1. PE Teacher Exchange: I have the luxury of team teaching. One of my peers from another school brought forth an idea for a PE Teacher Exchange Day. On this day, I exchanged places with another PE teacher from a neighboring school. He came to my school to observe and help my colleague all while serving as my certified PE substitute for the day. I did the same at his school. It was very insightful to see another program in action. If you teach alone, you may could approach your administration to request a day of professional leave (full or half day) to go a visit another program in action.
  1. Lead & Learn: The idea behind this meeting is centered on the fact that each one of us wants to learn new ideas while also having ideas to share. I invited local PE teachers to my school for this half day in-service that we completed on the first day of summer vacation (that way the hours counted toward the new school year). In order to attend, all participants had to agree to lead one 25-minute session, organize those 25 minutes to maximize learning (e.g., share multiple activities or walk the attendees through a skill progression/unit), and provide quality/detailed handouts of the items they shared.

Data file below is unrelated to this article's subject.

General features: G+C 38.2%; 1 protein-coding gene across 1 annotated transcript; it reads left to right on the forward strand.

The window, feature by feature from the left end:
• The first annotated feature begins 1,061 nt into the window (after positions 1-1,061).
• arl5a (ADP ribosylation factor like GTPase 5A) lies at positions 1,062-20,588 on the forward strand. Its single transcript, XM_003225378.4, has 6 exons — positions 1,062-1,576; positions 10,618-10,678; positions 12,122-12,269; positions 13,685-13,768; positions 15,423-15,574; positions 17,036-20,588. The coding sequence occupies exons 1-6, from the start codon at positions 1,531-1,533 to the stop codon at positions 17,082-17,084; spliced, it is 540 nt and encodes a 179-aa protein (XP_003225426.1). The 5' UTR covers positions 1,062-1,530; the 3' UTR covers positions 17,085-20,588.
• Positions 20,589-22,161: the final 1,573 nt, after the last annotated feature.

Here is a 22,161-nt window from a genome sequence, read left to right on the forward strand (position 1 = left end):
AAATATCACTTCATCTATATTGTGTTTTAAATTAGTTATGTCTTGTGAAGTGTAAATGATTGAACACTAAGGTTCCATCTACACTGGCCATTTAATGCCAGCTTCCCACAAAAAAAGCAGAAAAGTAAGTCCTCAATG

1. Social Media: You can find articles, videos, and/or just connect with other physical educators on various social media platforms. There are discussion groups on Voxer and Facebook, ideas on Pinterest, and constant information flowing on Twitter. A few hashtags to check out on Twitter are #PhysEd, #espechat, #PEMatters, #ITweetPE, and #physedhacks. You can choose to follow me (@MoreThanGym) or other physical educators.

I encourage you to use any of the above ideas to approach your district in order for you to create the professional development opportunities you need!